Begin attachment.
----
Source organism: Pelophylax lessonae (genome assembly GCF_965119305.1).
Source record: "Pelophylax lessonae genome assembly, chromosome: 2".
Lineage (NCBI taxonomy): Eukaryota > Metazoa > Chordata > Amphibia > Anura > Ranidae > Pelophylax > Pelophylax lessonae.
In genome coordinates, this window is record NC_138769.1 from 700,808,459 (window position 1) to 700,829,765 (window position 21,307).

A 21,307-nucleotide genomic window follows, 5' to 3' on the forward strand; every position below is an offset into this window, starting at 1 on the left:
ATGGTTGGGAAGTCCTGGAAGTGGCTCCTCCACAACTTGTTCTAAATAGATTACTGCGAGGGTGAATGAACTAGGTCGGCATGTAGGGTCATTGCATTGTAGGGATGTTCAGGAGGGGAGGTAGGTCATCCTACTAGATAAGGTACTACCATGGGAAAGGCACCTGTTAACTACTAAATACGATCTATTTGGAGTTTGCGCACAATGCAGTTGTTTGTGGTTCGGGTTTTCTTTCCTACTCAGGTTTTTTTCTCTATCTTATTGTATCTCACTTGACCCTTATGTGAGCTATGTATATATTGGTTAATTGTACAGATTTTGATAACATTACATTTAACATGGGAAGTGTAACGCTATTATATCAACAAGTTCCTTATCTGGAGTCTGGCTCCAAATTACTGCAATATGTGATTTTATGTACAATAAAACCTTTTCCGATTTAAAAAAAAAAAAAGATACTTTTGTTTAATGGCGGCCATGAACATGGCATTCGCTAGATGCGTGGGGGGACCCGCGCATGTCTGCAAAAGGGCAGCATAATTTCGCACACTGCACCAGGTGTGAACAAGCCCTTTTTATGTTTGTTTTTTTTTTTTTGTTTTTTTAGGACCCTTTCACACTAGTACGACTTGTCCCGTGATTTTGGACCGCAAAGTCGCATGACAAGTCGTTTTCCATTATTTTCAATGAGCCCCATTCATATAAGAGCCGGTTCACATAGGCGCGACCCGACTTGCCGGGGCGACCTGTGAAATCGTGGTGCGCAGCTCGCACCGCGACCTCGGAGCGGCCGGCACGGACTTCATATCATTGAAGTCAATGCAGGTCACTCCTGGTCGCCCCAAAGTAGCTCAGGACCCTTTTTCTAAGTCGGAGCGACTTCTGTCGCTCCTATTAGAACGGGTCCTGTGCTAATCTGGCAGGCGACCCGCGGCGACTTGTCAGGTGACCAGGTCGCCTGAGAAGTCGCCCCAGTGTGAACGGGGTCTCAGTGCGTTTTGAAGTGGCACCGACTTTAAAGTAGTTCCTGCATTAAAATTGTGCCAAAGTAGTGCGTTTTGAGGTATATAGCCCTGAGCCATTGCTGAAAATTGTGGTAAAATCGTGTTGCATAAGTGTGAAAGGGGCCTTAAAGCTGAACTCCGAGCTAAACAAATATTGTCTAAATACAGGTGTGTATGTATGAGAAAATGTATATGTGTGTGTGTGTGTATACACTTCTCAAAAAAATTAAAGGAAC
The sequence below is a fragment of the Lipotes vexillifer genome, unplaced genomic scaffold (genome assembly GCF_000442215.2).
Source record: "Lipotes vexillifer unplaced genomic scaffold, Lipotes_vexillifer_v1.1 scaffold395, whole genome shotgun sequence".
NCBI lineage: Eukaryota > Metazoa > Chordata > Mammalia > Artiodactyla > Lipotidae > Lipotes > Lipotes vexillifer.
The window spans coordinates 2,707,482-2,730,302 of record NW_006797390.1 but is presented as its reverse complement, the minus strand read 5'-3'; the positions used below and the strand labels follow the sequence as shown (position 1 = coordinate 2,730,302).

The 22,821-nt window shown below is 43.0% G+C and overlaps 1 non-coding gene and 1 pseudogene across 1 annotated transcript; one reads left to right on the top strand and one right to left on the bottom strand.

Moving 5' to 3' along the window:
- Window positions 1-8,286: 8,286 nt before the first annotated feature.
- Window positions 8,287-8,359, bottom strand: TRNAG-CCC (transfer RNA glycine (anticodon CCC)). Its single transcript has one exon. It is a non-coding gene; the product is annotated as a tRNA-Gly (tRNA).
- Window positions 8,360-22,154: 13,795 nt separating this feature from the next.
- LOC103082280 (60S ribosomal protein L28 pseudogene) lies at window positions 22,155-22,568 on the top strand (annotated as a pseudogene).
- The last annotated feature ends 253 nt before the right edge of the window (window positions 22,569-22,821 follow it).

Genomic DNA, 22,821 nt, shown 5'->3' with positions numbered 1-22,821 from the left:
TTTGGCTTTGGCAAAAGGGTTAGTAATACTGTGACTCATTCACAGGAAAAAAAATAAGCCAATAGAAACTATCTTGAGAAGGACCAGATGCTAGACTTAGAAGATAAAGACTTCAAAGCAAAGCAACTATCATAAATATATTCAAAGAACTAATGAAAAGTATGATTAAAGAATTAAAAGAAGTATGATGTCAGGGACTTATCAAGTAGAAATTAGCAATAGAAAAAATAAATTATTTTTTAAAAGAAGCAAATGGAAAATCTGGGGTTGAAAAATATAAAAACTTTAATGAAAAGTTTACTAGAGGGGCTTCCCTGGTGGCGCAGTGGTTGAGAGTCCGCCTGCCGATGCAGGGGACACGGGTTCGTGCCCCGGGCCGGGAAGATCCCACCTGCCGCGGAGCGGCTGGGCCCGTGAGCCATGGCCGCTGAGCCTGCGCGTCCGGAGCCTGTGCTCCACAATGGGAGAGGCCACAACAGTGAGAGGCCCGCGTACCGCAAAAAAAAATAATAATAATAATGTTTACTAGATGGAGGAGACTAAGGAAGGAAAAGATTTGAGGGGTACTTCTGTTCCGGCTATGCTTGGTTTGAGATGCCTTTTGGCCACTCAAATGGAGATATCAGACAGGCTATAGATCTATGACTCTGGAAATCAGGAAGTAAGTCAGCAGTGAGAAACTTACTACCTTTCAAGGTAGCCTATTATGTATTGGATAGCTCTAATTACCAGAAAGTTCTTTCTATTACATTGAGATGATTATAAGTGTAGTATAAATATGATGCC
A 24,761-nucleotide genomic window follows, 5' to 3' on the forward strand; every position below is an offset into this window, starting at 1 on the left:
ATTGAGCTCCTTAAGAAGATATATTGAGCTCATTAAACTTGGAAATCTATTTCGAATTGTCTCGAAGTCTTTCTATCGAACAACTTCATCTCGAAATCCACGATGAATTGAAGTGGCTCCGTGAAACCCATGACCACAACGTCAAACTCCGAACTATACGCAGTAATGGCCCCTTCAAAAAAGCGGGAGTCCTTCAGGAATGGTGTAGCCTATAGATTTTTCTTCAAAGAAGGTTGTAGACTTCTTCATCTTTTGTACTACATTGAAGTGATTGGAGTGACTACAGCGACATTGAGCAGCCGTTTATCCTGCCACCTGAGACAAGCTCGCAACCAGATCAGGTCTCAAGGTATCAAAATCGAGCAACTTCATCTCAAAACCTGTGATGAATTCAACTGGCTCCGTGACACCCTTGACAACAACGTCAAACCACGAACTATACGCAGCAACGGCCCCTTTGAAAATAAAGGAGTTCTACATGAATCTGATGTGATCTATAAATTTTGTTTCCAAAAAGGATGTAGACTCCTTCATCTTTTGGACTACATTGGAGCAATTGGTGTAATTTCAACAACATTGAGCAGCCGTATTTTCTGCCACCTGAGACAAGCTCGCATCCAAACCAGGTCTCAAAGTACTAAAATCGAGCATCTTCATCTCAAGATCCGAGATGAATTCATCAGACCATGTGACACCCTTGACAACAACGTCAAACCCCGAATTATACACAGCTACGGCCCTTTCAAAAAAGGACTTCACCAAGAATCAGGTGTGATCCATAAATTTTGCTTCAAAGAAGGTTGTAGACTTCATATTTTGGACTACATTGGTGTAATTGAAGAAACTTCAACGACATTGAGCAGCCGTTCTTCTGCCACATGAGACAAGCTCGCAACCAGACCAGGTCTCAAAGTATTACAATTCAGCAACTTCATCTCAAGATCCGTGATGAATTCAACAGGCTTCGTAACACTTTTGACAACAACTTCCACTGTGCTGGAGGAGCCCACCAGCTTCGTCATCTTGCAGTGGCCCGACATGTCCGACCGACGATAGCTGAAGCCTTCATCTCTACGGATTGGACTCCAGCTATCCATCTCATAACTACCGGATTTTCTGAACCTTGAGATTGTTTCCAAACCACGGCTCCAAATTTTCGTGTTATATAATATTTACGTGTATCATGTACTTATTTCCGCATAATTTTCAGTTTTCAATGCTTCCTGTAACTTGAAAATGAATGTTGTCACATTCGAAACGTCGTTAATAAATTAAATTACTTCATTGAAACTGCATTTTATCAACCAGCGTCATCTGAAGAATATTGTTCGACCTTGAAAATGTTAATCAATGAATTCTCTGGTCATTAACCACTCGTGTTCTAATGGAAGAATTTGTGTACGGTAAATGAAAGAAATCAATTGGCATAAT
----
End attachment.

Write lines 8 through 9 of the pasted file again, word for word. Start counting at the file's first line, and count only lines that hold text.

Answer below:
Source record: "Lipotes vexillifer unplaced genomic scaffold, Lipotes_vexillifer_v1.1 scaffold395, whole genome shotgun sequence".
NCBI lineage: Eukaryota > Metazoa > Chordata > Mammalia > Artiodactyla > Lipotidae > Lipotes > Lipotes vexillifer.